What my ADHD means for my daily life

The first thing a lot of neurotypical people (NTs) say to me when I tell them I have ADHD is “ah we all forget things sometimes” or “it can’t be very serious if you weren’t diagnosed until an adult.”

My favourite is always, “but you finished writing 20 books” which doesn’t show I don’t have ADHD, it shows how badly the ADHD diagnosis system is skewed in favour of teenage boys who are failing school because when that’s all professionals see, that becomes their definition. Thankfully, that’s finally changing and THAT is why it took so long to get the right diagnosis.

So here’s what it means to have ADHD. I’ve written this for the neurotypicals who can’t imagine life without all the fully-functioning parts of their brains. It’s written in the first person because I can only speak for myself and my own ADHD. Like autism, you haven’t “met autism” you’ve “met one autistic person” and the same is true of ADHD.

At school, they called me “hyper” or “hyperactive” or “emotionally immature” and teachers were concerned about this but my work was decent and I didn’t throw chairs so they never took it further.

ADHD means forgetting to give your baby daughter her medicine for a month because it has to be kept in the fridge and you keep forgetting it exists, so you have to get it prescribed again (and pay again) because she still has that rash.

ADHD means phoning the doctors about that medicine and finding out you forgot to apply for your daughter’s medical card so she can’t get any free GP visits anymore even though she’s entitled to them.

A normal person will say “why don’t you just set alarms?” like you’re terminally stupid. But I don’t have executive control. I don’t have that part of my brain that tells me to do stuff like that. I can observe on an intellectual level that this would be logical, but if my brain doesn’t prompt me to do it, I won’t get it done. Or I’ll set an alarm, then when it sounds, I’ll turn it off with no recollection of what it was for. Or I’ll turn it off meaning to do the thing, get distracted and remember days or weeks later.

ADHD means I spent all afternoon writing this instead of the zillion things I needed to do while my son was in nursery.

ADHD means I really struggle with pointless rules. Trainers to school? Why not? They’re comfortable. Why can’t you eat and drink in the classroom? Food and water literally make your brain work better! Some people claim teaching is great for their ADHD. For me, teaching destroyed me. I have almost no confidence left because I am a flamingo-shaped peg trying to hammer myself into square hole after square hole to earn money to eat and drink, and not fulfilling my potential in anything.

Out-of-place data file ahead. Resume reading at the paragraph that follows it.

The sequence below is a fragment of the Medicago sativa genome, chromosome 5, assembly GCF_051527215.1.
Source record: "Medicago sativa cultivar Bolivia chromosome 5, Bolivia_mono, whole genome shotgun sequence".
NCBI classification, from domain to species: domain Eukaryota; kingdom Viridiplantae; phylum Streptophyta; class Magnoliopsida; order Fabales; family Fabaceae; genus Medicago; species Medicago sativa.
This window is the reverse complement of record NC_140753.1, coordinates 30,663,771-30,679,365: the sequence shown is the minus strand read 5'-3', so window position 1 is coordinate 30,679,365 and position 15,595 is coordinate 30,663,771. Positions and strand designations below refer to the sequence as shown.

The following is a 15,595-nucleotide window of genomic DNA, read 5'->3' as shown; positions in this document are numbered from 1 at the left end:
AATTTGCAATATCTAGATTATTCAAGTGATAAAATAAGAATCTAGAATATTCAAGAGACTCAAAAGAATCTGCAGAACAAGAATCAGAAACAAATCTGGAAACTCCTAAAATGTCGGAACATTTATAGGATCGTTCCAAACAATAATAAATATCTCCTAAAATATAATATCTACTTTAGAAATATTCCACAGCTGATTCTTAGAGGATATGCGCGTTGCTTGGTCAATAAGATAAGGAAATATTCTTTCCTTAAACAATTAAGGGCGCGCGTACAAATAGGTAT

ADHD means I can’t do time management. I am usually in a near-panic over being late. I am rarely late. I usually show up within a few minutes of when I was supposed to. But when I get ensnared by someone who doesn’t want me to leave, maybe a lonely relative or in-law, I can end up hours late. This has damaged relationships with friends and family members like my sister who is really over the top about people being on time for things.

ADHD is a misnomer. ADHD is a disorder as big and complicated as autism spectrum disorder — in fact, some people think they’re the same big spectrum, manifesting in different main ways at the time of diagnosis.

ADHD includes a host of satellite disorders it shares with autism. I have sensory processing issues. When certain noises happen, my brain starts doing this (trigger warning, if you’re on the non-NT spectrum that video might be upsetting, it made me cry because it’s so realistic and seeing my own reaction, as an adult, enacted by a child was very hard to look at).

Sometimes I can mask and act like I’m ok. Sometimes I can’t. Sometimes I set out for the day thinking I can do this, then something happens and I can’t. I often complain of “too many” when I’m having a meltdown or shutdown. Too many noises. Too much sensation. Too many lights. Too many demands on my time and attention. Too many things I need to fit into not enough time. Too many expectations. And when it gets to that point, I’m curled up in my bed sobbing under the duvet. If I’m out, I’m leaving the shop/building where I’m having a problem. Abandoning my shopping trolley. Leaving my place in the hospital queue. Sometimes I just have to flee to avoid a big public embarrassing scene. I don’t want to draw attention to myself because that’s more sensory input. More demands. And when I’m in “too many” mode, I can’t focus. My brain is just scribble. I can’t have a single coherent thought.